#12
  13. MapMaster

    MapMaster Human Compass

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    Interesting. The returns are always faster for me. Once the end of a long a trip is in sight (figuratively) I tend to push a little more.
    Lots of influences at work depending on the situation:
    The - No place like home feeling
    Finishing a little earlier means more time to regroup before going back to work.
    Save $ by one less night in a motel
    Tire wearing a bit faster than planned, therefore a more direct/shorter return is in order.


    YMMV,

    Greg
    #13
  14. Moggs023

    Moggs023 Adventurer

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    I'm the same way Greg, on 4 - 5 week tour I generally meander along my "planned" :D route until I get the "I want to go home NOW" signal. Then I super-slab it home a quickly as I can (note I didn't say 'fast' :wink:). Given that my 'planned' return date can be +/- a couple of days depending on interest, the weather, finances etc.
    #14
  15. revelized

    revelized Adventurer

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    reactor trip had mentioned modifying your route through zion national park, but i was recently informed that they only allow bus trips across the park now. Does anyone know if this is true? I was planning a trip there recently but think i will change my plans if it is. thanks, and good luck on your ride:freaky
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  16. max384

    max384 Bandaided

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    I like to start a trip with a bullet trajectory and really push the miles because I'm excited to start my vacation. However, on my way back home, I'm not as motivated to get to where I'm going. This isn't always the case, but I like to plan (if I make plans at all, which is really the norm) to have more time for the return trip for just in case something comes up.
    #16
  17. MapMaster

    MapMaster Human Compass

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    Depends on the time of year. From the NP site:

    2012 Shuttle Season

    In 2012 the Zion Shuttle System will begin operations in Zion Canyon and the town of Springdale on April 1 and will run through the end of October 2012.

    Private vehicles are allowed to drive on the Zion Canyon Scenic Drive from November through the end of March. From April 1 through the end of October access to the Zion Canyon Scenic Drive is by shuttle bus only. Registered guests at Zion Lodge are allowed to drive non-stop to the lodge.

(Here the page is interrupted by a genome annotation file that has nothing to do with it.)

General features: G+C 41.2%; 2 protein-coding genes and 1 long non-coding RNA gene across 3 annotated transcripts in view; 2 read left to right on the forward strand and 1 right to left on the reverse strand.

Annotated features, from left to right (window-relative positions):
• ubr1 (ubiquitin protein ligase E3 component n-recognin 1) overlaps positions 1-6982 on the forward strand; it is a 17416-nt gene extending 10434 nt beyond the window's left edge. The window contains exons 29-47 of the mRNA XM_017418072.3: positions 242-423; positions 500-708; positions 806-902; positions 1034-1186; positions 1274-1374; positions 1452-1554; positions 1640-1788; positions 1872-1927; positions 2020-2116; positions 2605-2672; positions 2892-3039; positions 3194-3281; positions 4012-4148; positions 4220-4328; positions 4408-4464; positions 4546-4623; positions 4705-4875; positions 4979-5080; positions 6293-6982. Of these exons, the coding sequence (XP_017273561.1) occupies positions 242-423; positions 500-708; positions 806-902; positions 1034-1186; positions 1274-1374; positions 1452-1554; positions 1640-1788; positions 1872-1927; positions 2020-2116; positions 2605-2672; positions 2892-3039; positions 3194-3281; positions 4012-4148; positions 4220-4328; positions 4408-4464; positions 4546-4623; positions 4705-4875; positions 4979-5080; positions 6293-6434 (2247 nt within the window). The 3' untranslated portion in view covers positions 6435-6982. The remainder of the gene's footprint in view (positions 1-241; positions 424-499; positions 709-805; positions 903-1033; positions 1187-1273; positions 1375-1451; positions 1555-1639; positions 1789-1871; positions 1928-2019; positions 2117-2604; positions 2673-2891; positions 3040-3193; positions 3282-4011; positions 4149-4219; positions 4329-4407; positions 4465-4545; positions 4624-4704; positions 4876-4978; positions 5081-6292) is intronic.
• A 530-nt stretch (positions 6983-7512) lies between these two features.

2012 Shuttle Schedule

    I would still go to the park. The riding to and from it is great, and the views and hiking trails within it are fantastic. Riding through the park on a m/c is one of those deals where your attention is split between demands for the views and the need to account for traffic, so doing it via a shuttle bus actually makes for a pretty rewarding jaunt.

    Two other absolutely beautiful places in sw Utah are Bryce Canyon NP and Cedar Breaks NM (I think). Similar rock formations, but very different perspectives.
    #17
  18. eakins

    eakins Butler Maps

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    zion roads are like a upside T.
    there is the pass through e-w southern portion road (rt9) which is open to vehicles. then there is the n-s leg that run north into zion canyon and that is what is closed at times.
    #18
  19. sealsam

    sealsam Sam...I am.

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    and it is rt9 from the base of the valley(at the T) going east out to 89 is what you want to ride. The elevation change from the valley up to the tunnel is dramatic, with great views. The 1 mile Zion-Mt. Carmel tunnel with 'peep' holes is quite an experience. The east end of the park is like entering a completely different park. Watch out for the grazing bighorn sheep.
    #19
  20. bk brkr baker

    bk brkr baker Long timer

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    Hello, Most the advice you're getting suggests staying in the west and abandoning the cross -country trip. While that's a decision for the two of you to make, I have a different opinion.
    Do it.
    At least one time you may find it suck's the life out of you. It is a large country.
    Or you may have an experience more in line with mine. I first went west from Ky. in 1975 and made it to the Grand Canyon with the travel to and back the trip totaled 8000 miles including a foray into Mexico and 2 weeks in Colorado . In '77 a friend and I rode to San Deigo and up to Monterey for another 8000 mile round trip.
    And I can play back those trips in my minbd like a movie. It's not all great, riding in 100 + degree temps in Califonia's central valley and the armpit of the world Las Vegas at 113 . Not fun, but looking back on it , it had to be done to appreciate the good stuff . Just as droning across the mid-west hightens your delight in the mountains.
    So, if you can meander across the U.S. on two lane roads making memories , you'll love it . If you have to take the I- roads it will not be fun , it may still be memorable , though.
    It's harder to enjoy the ride in the crowded North East , too many cities.
    Still today planning and doing a coutry crossing trip is my happy place.
    #20